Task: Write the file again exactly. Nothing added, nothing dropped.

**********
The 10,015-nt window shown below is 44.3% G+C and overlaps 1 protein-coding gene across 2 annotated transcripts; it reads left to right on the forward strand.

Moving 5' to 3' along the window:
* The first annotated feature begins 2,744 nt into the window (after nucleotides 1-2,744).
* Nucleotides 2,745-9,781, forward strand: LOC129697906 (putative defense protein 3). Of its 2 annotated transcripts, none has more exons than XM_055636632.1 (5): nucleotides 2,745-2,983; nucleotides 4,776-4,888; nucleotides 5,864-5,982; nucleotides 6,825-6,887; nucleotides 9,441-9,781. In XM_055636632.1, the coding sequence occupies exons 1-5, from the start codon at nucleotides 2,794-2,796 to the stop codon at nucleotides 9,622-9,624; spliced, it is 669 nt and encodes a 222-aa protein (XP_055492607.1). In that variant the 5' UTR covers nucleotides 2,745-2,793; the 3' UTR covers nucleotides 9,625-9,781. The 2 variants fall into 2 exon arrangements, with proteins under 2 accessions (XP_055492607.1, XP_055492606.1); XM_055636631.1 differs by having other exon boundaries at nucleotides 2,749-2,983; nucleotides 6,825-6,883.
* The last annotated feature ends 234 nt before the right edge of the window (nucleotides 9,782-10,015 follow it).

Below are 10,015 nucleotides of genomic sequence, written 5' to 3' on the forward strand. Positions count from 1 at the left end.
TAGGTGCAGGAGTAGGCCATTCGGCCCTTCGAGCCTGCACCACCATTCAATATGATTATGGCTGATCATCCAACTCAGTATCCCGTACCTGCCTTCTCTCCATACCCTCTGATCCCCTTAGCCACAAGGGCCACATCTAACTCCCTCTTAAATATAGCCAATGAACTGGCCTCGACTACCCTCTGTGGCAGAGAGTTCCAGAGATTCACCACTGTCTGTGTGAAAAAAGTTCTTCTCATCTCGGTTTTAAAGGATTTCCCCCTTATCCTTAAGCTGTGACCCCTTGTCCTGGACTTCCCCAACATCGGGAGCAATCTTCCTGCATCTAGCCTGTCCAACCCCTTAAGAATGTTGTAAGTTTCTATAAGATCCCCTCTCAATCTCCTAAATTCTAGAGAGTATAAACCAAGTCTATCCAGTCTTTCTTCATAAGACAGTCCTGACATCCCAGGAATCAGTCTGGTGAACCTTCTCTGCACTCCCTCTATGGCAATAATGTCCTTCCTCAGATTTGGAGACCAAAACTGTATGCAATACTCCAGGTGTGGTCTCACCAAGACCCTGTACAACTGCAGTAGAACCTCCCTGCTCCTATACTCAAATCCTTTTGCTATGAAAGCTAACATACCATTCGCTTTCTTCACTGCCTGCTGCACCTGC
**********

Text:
The 10,015-nt window shown below is 44.3% G+C and overlaps 1 protein-coding gene across 2 annotated transcripts; it reads left to right on the forward strand.

Moving 5' to 3' along the window:
* The first annotated feature begins 2,744 nt into the window (after nucleotides 1-2,744).
* Nucleotides 2,745-9,781, forward strand: LOC129697906 (putative defense protein 3). Of its 2 annotated transcripts, none has more exons than XM_055636632.1 (5): nucleotides 2,745-2,983; nucleotides 4,776-4,888; nucleotides 5,864-5,982; nucleotides 6,825-6,887; nucleotides 9,441-9,781. In XM_055636632.1, the coding sequence occupies exons 1-5, from the start codon at nucleotides 2,794-2,796 to the stop codon at nucleotides 9,622-9,624; spliced, it is 669 nt and encodes a 222-aa protein (XP_055492607.1). In that variant the 5' UTR covers nucleotides 2,745-2,793; the 3' UTR covers nucleotides 9,625-9,781. The 2 variants fall into 2 exon arrangements, with proteins under 2 accessions (XP_055492607.1, XP_055492606.1); XM_055636631.1 differs by having other exon boundaries at nucleotides 2,749-2,983; nucleotides 6,825-6,883.
* The last annotated feature ends 234 nt before the right edge of the window (nucleotides 9,782-10,015 follow it).

Below are 10,015 nucleotides of genomic sequence, written 5' to 3' on the forward strand. Positions count from 1 at the left end.
TAGGTGCAGGAGTAGGCCATTCGGCCCTTCGAGCCTGCACCACCATTCAATATGATTATGGCTGATCATCCAACTCAGTATCCCGTACCTGCCTTCTCTCCATACCCTCTGATCCCCTTAGCCACAAGGGCCACATCTAACTCCCTCTTAAATATAGCCAATGAACTGGCCTCGACTACCCTCTGTGGCAGAGAGTTCCAGAGATTCACCACTGTCTGTGTGAAAAAAGTTCTTCTCATCTCGGTTTTAAAGGATTTCCCCCTTATCCTTAAGCTGTGACCCCTTGTCCTGGACTTCCCCAACATCGGGAGCAATCTTCCTGCATCTAGCCTGTCCAACCCCTTAAGAATGTTGTAAGTTTCTATAAGATCCCCTCTCAATCTCCTAAATTCTAGAGAGTATAAACCAAGTCTATCCAGTCTTTCTTCATAAGACAGTCCTGACATCCCAGGAATCAGTCTGGTGAACCTTCTCTGCACTCCCTCTATGGCAATAATGTCCTTCCTCAGATTTGGAGACCAAAACTGTATGCAATACTCCAGGTGTGGTCTCACCAAGACCCTGTACAACTGCAGTAGAACCTCCCTGCTCCTATACTCAAATCCTTTTGCTATGAAAGCTAACATACCATTCGCTTTCTTCACTGCCTGCTGCACCTGC